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The Best Part

Posted on Categories Culture/Employee Engagement, Design, StrategyTags

I recently had someone ask me, “What’s your favorite part of a project/engagement?” “Oh, that’s definitely got to be the...well...hmm,”

I responded, fumbling over my words, sounding like a contestant in the Q&A segment of the Miss America pageant. It’s funny how sometimes we don’t even really think about some of the more obvious things in our lives. As I’ve gotten older – er, wiser – and I’ve searched for more meaning in my work, purpose in my life and tried to maintain a sense of relevancy amongst my peers, this should be top of mind. I mean, I love my job, I still think it’s a kick in the pants to get paid to do what we do, and I’ve worked on hundreds of projects. The answer should be easy and obvious, right? To be honest, I was surprised with what I came up with.

Concept

Even after almost 30 years in this profession, the conceptual phase of a project can still be slightly scary and intimidating – will I come up with that perfect idea that gets me pumped? What if I don’t? What if our clients don’t like it? At the same time, perhaps it’s that tinge of anxious adrenaline that drives the conceptual creative process for me and makes it one of my favorites. Metaphorically speaking, the conceptual process is like waking up in the mountains on a cool, crisp, sunny morning, appropriately caffeinated, full of energy and with no “honey-do” list in hand – what do I want to do today? Where do I want to go? Because, initially anyway, there are no limits, no idea is dumb and the freedom of creative storytelling is exhilarating.

Even better however, is coming up with an idea that, as I continue to explore – pulling the proverbial thread – just gets stronger and stronger. You look down at your sketchbook and when you look up in what feels like 15 minutes your toddler now has a beard and is asking you for the car keys. Time literally flies because you’re having so much fun. Sometimes when I am in that solid conceptual zone, I don’t even want to get up to go pee. True story. Completely serious. And when I am completely convinced of an idea, present it to my client and I see them get it and the light turn on for them too – there isn’t anything much better than that. Unicorns and rainbows, dogs and cats hugging on every street corner, cotton candy and giggling babies – it’s all love, man.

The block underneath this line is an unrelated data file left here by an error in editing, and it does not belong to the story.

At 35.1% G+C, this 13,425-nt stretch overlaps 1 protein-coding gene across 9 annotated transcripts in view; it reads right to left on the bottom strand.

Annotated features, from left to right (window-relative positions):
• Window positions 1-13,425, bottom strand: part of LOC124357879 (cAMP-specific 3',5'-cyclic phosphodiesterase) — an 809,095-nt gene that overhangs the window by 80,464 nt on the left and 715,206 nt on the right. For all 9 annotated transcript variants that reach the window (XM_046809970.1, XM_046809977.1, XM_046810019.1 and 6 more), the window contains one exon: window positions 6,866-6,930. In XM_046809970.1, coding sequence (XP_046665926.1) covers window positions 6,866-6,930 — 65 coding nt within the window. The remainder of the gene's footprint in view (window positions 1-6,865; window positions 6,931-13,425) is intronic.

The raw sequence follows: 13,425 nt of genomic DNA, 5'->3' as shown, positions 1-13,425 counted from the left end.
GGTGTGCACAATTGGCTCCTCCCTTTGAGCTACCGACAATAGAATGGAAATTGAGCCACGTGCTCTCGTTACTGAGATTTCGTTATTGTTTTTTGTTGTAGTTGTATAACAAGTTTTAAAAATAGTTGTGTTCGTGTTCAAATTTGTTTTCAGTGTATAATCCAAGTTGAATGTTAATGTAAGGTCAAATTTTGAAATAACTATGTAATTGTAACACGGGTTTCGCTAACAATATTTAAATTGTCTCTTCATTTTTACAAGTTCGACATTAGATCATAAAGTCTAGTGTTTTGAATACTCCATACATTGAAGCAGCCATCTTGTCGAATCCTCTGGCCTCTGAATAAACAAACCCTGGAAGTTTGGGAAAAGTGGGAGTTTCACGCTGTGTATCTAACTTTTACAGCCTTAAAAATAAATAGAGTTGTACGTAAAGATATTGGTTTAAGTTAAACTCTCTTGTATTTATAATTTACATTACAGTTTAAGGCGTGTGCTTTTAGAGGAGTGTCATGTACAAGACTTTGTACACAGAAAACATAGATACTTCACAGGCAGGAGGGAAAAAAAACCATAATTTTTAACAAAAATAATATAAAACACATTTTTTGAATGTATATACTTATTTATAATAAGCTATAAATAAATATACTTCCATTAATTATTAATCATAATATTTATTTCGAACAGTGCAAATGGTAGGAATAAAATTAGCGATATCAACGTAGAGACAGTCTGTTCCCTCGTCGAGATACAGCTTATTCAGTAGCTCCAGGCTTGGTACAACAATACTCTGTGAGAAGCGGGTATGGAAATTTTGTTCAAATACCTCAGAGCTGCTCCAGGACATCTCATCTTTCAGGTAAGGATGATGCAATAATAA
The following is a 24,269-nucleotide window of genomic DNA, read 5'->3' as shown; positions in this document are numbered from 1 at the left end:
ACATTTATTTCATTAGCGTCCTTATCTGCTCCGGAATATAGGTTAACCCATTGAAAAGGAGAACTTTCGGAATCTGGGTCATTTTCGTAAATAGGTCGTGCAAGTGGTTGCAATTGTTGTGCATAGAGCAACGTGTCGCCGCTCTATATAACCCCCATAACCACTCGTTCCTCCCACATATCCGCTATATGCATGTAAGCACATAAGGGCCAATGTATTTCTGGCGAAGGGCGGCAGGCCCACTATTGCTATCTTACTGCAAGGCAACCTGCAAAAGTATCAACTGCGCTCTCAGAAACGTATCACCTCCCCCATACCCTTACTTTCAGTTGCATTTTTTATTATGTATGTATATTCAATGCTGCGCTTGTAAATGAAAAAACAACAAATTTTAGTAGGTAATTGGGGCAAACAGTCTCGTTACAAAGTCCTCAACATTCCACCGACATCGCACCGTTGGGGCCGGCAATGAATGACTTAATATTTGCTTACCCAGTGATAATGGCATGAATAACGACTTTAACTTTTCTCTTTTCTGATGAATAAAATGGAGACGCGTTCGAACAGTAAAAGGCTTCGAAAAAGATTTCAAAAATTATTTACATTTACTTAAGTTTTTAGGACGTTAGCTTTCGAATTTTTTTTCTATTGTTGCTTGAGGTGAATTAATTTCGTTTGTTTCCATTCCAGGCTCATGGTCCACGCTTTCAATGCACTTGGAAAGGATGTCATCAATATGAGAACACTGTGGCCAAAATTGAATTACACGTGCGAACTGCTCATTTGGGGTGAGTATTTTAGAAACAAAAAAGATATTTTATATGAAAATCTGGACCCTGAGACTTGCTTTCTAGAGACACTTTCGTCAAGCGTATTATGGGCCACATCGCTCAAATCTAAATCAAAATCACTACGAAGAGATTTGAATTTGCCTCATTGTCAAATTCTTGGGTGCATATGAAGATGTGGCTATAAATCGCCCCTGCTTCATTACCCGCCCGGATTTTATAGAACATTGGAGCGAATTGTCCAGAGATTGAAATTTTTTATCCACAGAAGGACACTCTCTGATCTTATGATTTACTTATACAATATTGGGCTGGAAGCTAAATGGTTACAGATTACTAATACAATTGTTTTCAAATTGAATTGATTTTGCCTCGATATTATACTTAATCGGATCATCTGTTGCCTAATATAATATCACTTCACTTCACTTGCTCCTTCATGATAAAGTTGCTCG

Design

To me, design is comfort – that old friend who never lets me down. It’s an opportunity to put on some good music, get my favorite caffeinated beverage (sense a familiar theme here?), follow the concept as my blueprint and go to town. As the project evolves from this grand conceptual idea into something more physical, tangible or interactive, my excitement and anticipation builds. During this phase I really like the exploration of supporting elements and details that increase engagement, from paper selection, the specification of special printing techniques, the development of infographics or the use of new technologies to tell the story. In my opinion, details are everything.

Production

Production can be a mixed bag. And by that, I mean the concept and design phases often include-top level messaging with some level of detail. But, as with many details in life, when things get real and the project has to be built using real content and data, there can often be a disconnect. This phase is less about design and more about engineering. How can we maintain the integrity of the concept and design all the while adding the seven new bar charts Brad emailed, a new section of copy from Sarah, key images that don’t have enough resolution and a last-minute cover change per the CEO? This is the phase when people really start to pay attention and some big changes can be made as it becomes more real. That’s not to say that these decisions are recklessly being made by my client either – after all, my direct contact is also a conduit from executive leadership who doesn’t always have all of the historical context of the project. That being said, my job during this phase often requires me to re-engineer things to accommodate any requests/rewrites/additions that come my way, and to re-educate, when necessary, to maintain the creative and strategic integrity of the project. Simply put, I have to know when to responsibly push back and when to responsibly re-engineer.